Jeremy Scott screwed Moschino.
Sorry, I’m starting so hard, but I really can’t understand why such a well-defined fashion brand decides to go for cheap street clamor.
Moschino’s designs from years ago had their original style loved by ultra-feminine fans with a sense of self irony.
Did you know that its founder, Franco Moschino, wanted to become a painter? He entered the fashion industry as an illustrator for Gianni Versace, wanting to earn money to study at the Academy of Fine Arts in Milan. Once he got hooked, he found a job at the Cadette fashion house, and in 1983 he started his own label (then called Moonshadow).
The style of his projects from the beginning was funny, flirty, full of references to street cultur. He was the one who started using slogans on luxurious clothes and on a catwalk.
After the designer’s death in 1994, Rossella Jardini took over the reins of the fashion house. She calmed down the collections a bit, but there was still visible a well-balanced extravagance and humour.
Red carpet (and more)
Moschino’s designs were worn by stars: Kylie Minogue appeared in them during the Showgirl Tour (2005), Madonna in her Sticky & Sweet Tour (2008), and Lady Gaga during the concerts of The Born This Way Ball (2011–2012). Lil Kim and Amy Winehouse sang songs about Moschino!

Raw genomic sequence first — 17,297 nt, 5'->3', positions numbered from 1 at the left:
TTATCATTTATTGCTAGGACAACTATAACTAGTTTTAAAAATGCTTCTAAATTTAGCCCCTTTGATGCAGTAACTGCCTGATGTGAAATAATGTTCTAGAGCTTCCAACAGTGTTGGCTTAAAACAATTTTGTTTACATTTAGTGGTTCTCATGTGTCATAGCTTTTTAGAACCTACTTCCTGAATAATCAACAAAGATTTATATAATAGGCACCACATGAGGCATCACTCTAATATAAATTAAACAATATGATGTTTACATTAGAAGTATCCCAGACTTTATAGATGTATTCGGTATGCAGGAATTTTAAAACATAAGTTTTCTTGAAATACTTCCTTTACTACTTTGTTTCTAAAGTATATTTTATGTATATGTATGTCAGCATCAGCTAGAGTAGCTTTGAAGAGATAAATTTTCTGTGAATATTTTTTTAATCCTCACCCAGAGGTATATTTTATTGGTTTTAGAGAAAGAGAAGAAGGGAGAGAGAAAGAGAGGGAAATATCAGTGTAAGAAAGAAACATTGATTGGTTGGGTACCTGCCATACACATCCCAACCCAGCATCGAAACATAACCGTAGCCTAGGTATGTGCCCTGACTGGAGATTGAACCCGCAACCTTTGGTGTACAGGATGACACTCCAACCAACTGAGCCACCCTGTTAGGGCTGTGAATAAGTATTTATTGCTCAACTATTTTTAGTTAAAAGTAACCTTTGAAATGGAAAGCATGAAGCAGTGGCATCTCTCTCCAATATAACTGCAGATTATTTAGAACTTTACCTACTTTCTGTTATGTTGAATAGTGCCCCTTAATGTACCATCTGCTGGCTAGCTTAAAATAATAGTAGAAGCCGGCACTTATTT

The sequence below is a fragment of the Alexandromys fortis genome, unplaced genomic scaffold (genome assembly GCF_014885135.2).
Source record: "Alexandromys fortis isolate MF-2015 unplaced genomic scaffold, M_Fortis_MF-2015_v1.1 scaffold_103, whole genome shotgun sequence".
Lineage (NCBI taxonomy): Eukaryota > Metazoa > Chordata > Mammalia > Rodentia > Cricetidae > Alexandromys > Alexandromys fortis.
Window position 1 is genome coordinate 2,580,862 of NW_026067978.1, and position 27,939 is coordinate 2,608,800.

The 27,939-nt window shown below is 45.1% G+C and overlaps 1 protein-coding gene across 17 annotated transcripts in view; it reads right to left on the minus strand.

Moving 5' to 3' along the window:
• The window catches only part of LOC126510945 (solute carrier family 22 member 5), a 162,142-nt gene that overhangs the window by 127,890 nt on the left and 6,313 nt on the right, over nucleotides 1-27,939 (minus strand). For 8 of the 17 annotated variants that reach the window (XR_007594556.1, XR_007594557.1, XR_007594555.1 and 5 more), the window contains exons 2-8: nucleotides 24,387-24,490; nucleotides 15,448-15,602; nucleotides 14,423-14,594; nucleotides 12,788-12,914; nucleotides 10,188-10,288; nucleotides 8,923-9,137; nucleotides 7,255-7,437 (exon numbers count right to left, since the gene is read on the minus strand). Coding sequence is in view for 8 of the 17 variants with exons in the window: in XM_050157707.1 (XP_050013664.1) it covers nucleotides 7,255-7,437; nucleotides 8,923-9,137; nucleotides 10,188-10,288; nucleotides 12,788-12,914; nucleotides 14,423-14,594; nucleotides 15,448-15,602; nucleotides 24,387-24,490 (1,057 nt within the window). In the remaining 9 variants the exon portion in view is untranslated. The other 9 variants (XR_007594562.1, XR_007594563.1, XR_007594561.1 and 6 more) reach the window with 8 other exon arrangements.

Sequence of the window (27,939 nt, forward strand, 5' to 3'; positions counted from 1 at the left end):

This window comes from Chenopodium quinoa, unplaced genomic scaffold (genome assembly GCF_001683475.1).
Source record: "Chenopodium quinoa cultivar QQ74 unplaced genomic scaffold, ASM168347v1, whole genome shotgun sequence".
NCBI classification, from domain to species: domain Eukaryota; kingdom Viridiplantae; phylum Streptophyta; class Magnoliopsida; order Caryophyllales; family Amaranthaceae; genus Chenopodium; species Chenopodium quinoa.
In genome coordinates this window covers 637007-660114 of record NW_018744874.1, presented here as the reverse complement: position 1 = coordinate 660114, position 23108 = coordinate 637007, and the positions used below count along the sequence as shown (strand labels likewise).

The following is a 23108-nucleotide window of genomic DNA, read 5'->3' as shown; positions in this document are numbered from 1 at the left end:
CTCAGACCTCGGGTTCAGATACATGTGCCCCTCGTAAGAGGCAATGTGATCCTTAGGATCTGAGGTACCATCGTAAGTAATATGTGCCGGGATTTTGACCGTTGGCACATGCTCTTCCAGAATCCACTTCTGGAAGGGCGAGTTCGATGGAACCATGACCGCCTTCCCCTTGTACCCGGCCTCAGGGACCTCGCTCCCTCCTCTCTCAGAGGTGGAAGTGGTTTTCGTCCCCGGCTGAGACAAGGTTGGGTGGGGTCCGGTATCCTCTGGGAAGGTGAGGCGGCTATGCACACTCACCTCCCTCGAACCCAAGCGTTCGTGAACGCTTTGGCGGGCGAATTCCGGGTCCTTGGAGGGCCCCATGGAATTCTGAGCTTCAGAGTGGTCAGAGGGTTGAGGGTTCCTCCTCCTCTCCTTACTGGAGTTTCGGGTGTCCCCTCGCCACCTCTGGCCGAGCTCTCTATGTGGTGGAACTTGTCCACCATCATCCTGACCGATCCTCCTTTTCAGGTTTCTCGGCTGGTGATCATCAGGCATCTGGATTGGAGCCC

One of the key recurring motifs is the “drawing” on clothes, the so-called trompe l’oeil.
A similar coat (from the 2001 collection) has been worn by Elle Driver played by Daryl Hannah in the Kill Bill movie. Do you remember it? I have one more coat with drawn seams – black, relaxed, with no lapels – you can find photos of it in this post, and also here.
With all the fun with design and playful form, I loved the color discipline – consistent use of black and white, a lot of saturated red or amaranth.
Currently, Jeremy Scott is trying hard to create shocking collections. He clashes bright shades, mixes patterns, uses symbols of pop culture (Barbie and McDonald’s collection below).
He also exaggerates in haute couture proposals – I will not forget those from the Fall-Winter 2016 season. I know that high tailoring is often an experiment and intricate decorations, but I do not buy creation only to arouse a shock.